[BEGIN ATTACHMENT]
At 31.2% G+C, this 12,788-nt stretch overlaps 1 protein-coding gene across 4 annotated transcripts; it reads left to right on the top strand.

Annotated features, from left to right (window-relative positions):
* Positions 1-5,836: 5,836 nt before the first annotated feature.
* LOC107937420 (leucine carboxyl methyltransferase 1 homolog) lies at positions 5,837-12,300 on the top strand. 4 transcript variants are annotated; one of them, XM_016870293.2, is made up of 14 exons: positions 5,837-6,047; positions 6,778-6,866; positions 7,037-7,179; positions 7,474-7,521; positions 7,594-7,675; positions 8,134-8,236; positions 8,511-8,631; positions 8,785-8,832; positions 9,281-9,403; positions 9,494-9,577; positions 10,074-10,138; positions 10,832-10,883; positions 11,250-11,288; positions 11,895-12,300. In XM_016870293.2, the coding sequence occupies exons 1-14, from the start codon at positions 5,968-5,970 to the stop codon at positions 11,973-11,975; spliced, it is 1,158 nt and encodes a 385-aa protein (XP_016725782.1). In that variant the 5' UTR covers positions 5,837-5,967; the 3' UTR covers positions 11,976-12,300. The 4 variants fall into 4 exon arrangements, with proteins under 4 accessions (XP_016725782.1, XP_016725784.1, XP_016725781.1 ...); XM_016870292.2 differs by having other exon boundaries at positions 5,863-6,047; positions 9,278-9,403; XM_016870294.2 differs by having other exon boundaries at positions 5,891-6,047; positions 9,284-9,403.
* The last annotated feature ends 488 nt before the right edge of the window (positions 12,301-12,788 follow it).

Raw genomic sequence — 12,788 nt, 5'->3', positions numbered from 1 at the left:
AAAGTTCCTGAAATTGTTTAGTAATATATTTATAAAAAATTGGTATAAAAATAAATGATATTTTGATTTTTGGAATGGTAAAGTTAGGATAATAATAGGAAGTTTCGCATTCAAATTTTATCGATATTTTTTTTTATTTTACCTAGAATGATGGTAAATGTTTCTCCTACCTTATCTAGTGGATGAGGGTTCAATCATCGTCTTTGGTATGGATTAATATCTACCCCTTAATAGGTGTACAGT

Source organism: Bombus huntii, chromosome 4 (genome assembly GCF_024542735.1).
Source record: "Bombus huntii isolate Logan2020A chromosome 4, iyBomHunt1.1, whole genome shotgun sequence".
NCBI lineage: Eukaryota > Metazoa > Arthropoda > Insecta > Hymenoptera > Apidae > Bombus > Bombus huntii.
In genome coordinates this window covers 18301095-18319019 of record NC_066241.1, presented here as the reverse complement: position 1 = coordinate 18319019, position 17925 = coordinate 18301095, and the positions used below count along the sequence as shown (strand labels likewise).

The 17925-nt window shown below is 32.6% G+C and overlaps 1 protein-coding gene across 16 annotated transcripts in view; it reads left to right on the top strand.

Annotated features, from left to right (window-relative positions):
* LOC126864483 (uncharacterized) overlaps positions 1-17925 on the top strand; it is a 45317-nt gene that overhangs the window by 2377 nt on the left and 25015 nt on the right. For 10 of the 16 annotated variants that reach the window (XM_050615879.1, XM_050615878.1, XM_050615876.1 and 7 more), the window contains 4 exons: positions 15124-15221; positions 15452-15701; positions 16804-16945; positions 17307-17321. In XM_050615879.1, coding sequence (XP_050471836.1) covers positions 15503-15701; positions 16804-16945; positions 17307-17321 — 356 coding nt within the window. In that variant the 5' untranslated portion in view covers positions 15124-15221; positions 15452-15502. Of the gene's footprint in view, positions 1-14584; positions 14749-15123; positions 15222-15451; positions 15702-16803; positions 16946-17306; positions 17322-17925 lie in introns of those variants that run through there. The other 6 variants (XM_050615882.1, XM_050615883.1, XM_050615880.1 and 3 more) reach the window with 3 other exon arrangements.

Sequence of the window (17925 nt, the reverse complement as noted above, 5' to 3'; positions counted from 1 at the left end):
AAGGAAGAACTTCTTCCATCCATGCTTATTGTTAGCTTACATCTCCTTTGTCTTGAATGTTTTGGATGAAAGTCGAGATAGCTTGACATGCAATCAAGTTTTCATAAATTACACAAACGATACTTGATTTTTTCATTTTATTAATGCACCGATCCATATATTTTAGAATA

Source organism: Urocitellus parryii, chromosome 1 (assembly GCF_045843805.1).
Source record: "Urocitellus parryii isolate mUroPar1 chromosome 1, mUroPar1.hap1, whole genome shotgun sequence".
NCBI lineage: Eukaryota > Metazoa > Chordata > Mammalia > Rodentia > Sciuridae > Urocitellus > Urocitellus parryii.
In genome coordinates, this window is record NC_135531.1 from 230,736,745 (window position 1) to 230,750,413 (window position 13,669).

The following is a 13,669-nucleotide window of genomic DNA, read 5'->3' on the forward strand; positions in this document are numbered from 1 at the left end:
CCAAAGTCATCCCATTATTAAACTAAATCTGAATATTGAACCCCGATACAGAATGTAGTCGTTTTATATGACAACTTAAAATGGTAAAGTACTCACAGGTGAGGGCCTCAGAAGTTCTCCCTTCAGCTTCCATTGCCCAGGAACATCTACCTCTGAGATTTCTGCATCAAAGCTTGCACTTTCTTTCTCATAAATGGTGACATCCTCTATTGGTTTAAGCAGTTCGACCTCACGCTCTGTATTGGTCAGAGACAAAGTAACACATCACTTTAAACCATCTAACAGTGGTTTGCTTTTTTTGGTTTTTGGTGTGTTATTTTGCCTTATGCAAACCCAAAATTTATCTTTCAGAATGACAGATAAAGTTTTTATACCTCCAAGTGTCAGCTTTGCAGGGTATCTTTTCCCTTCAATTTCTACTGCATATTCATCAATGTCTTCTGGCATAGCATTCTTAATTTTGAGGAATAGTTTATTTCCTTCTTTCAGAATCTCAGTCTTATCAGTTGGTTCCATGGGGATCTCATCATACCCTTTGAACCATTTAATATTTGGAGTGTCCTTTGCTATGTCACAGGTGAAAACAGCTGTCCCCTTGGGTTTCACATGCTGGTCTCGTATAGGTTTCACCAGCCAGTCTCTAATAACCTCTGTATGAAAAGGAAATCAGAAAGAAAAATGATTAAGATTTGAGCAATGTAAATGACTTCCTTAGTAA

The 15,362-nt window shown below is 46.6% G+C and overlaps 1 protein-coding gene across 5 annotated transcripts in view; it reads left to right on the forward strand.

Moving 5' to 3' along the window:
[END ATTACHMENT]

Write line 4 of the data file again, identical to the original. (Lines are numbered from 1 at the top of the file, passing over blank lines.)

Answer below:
* LOC107937420 (leucine carboxyl methyltransferase 1 homolog) lies at positions 5,837-12,300 on the top strand. 4 transcript variants are annotated; one of them, XM_016870293.2, is made up of 14 exons: positions 5,837-6,047; positions 6,778-6,866; positions 7,037-7,179; positions 7,474-7,521; positions 7,594-7,675; positions 8,134-8,236; positions 8,511-8,631; positions 8,785-8,832; positions 9,281-9,403; positions 9,494-9,577; positions 10,074-10,138; positions 10,832-10,883; positions 11,250-11,288; positions 11,895-12,300. In XM_016870293.2, the coding sequence occupies exons 1-14, from the start codon at positions 5,968-5,970 to the stop codon at positions 11,973-11,975; spliced, it is 1,158 nt and encodes a 385-aa protein (XP_016725782.1). In that variant the 5' UTR covers positions 5,837-5,967; the 3' UTR covers positions 11,976-12,300. The 4 variants fall into 4 exon arrangements, with proteins under 4 accessions (XP_016725782.1, XP_016725784.1, XP_016725781.1 ...); XM_016870292.2 differs by having other exon boundaries at positions 5,863-6,047; positions 9,278-9,403; XM_016870294.2 differs by having other exon boundaries at positions 5,891-6,047; positions 9,284-9,403.